Before debt repositioning, the family had only $553 per month to live on.  Afterward, they had $2,938 per month.  It’s about substituting debt that requires payments with debt that doesn’t.


     Homeowners financial chart - before reverse mortgage     Homeowners financial chart after reverse mortgage



The cashflow impact was an improvement of $2,938 - $553 = $2,385.  That’s a 430% increase in money available each month for food, utilities, transportation, medical bills, etc.


More than that, having four times as much disposable income is the difference between saying ‘No’ to just about everything and being able to say ‘Yes” more often.  It’s the little things that make life rich - being able to afford a birthday card, not scrimping on a special meal, etc.


This is a complete change in lifestyle.  People can make payments on a HECM if they don’t need that much – they have choice and control.


Unquestionably, one of the biggest concerns people have when considering a HECM (accessing home equity) is the impact the loan will have on their heirs.  The big question is, “Will there be any money left for the kids?”  That is the third question: what is the long-term wealth impact of the strategy?



Money Later - Wealth Impact

Most people are surprised to learn how much equity remains when they get a home equity conversion mortgage.  The reason why is because houses generally appreciate over time, whether they're mortgaged or not.  Here are charts showing how much equity the day the loan closed and how much is expected 20 years later.{a}


     Homeowners equity at start of reverse mortgage          Homeowners equity 20 years after reverse mortgage



Often the reports show more equity in the future than there is today.  All lenders use the same software with the same HUD/FHA assumptions. 


Invariably, someone will say, “There’d be even more equity for the kids if the parents didn’t take out a loan.”  That’s true but kids usually prefer their parents getting the loan to having them come live with them and they have to help pay the parent’s bills.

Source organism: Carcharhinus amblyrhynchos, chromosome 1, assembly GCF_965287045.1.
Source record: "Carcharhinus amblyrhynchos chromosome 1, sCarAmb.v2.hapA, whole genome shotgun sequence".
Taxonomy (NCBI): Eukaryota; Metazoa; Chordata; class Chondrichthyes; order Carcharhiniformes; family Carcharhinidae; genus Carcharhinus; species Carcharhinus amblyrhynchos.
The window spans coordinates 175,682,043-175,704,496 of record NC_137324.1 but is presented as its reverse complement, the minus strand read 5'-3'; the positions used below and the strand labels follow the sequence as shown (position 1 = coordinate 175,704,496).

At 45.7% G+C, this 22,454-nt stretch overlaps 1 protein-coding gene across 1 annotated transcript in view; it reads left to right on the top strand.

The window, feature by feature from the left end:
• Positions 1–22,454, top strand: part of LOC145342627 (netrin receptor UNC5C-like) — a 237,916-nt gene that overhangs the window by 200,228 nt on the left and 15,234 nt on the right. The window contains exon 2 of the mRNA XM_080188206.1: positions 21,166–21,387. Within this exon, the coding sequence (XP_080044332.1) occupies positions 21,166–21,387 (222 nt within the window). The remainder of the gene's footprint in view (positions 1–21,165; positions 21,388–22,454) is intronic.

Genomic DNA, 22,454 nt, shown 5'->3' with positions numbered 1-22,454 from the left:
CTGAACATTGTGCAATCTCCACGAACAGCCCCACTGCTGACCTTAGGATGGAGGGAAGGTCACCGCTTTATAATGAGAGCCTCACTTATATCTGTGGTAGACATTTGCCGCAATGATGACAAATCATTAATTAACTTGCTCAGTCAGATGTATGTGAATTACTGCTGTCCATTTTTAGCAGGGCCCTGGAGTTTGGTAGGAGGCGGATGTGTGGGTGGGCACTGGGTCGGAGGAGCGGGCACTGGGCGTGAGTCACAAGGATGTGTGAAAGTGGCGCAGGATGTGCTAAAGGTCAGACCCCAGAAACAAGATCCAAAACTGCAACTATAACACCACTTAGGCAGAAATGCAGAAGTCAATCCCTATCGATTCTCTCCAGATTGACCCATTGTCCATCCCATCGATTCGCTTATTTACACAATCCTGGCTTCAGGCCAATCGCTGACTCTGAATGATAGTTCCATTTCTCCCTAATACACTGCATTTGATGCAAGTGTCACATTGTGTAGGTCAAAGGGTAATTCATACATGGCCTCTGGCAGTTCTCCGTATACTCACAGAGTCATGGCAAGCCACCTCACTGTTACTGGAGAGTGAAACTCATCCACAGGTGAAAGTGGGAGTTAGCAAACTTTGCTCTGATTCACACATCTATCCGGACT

This is a difficult, unpleasant topic, for sure but it’s happening across America right now.  With ten thousand Baby Boomers turning 65 each day, it’s only going to become more common.


The bottom line is, if you or homeowner you love is trying to figure out how to better afford retirement, a home equity conversion mortgage is an important tool.  It is critical that a professional analyze the three key impact questions: cost, cashflow, net worth so you can be clear about the benefits of taking action.


To have a custom report built with your specific numbers, click the Financial Snapshot button below.



Financial Snapshot




In part two, we'll take a deeper dive into the differences between a HECM (Home Equity Conversion Mortgage) and a conventional HELOC – the type offered by banks and credit unions.  One is dangerous for retirees.


{a} Equity calculation based on Reverse Mortgage Analysis Amortization Schedule ‐ Annual Projections.

{a}  Values are estimates only, based on an expected house appreciation rate of 4%.

{a}  Refer to FHA HECM Proposal report for details. Rates subject to change without notice.